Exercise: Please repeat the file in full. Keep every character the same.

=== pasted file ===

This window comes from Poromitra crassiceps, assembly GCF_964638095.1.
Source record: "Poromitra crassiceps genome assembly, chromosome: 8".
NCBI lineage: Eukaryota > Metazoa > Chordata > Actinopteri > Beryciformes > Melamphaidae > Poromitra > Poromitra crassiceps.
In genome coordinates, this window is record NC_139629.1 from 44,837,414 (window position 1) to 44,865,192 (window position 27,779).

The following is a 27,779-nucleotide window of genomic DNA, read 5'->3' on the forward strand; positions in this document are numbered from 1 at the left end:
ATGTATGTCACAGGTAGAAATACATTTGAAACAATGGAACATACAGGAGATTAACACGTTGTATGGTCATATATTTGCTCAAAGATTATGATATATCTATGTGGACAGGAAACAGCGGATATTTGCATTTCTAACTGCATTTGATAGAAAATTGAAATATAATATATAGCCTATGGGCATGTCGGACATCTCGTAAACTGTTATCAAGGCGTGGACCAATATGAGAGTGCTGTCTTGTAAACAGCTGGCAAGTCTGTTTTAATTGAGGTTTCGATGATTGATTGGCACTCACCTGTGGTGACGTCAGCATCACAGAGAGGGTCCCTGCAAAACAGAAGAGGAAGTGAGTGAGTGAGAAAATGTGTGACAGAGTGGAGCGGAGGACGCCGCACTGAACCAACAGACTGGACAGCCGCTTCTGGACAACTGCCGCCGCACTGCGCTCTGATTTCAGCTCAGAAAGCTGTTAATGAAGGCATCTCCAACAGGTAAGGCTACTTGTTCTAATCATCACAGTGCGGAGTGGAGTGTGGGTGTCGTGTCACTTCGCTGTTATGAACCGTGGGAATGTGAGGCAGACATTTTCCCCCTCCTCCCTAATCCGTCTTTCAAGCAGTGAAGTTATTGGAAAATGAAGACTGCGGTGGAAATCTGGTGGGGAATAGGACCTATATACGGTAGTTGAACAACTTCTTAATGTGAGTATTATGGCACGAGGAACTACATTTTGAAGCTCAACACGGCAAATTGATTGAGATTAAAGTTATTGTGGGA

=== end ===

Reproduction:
This window comes from Poromitra crassiceps, assembly GCF_964638095.1.
Source record: "Poromitra crassiceps genome assembly, chromosome: 8".
NCBI lineage: Eukaryota > Metazoa > Chordata > Actinopteri > Beryciformes > Melamphaidae > Poromitra > Poromitra crassiceps.
In genome coordinates, this window is record NC_139629.1 from 44,837,414 (window position 1) to 44,865,192 (window position 27,779).

The following is a 27,779-nucleotide window of genomic DNA, read 5'->3' on the forward strand; positions in this document are numbered from 1 at the left end:
ATGTATGTCACAGGTAGAAATACATTTGAAACAATGGAACATACAGGAGATTAACACGTTGTATGGTCATATATTTGCTCAAAGATTATGATATATCTATGTGGACAGGAAACAGCGGATATTTGCATTTCTAACTGCATTTGATAGAAAATTGAAATATAATATATAGCCTATGGGCATGTCGGACATCTCGTAAACTGTTATCAAGGCGTGGACCAATATGAGAGTGCTGTCTTGTAAACAGCTGGCAAGTCTGTTTTAATTGAGGTTTCGATGATTGATTGGCACTCACCTGTGGTGACGTCAGCATCACAGAGAGGGTCCCTGCAAAACAGAAGAGGAAGTGAGTGAGTGAGAAAATGTGTGACAGAGTGGAGCGGAGGACGCCGCACTGAACCAACAGACTGGACAGCCGCTTCTGGACAACTGCCGCCGCACTGCGCTCTGATTTCAGCTCAGAAAGCTGTTAATGAAGGCATCTCCAACAGGTAAGGCTACTTGTTCTAATCATCACAGTGCGGAGTGGAGTGTGGGTGTCGTGTCACTTCGCTGTTATGAACCGTGGGAATGTGAGGCAGACATTTTCCCCCTCCTCCCTAATCCGTCTTTCAAGCAGTGAAGTTATTGGAAAATGAAGACTGCGGTGGAAATCTGGTGGGGAATAGGACCTATATACGGTAGTTGAACAACTTCTTAATGTGAGTATTATGGCACGAGGAACTACATTTTGAAGCTCAACACGGCAAATTGATTGAGATTAAAGTTATTGTGGGA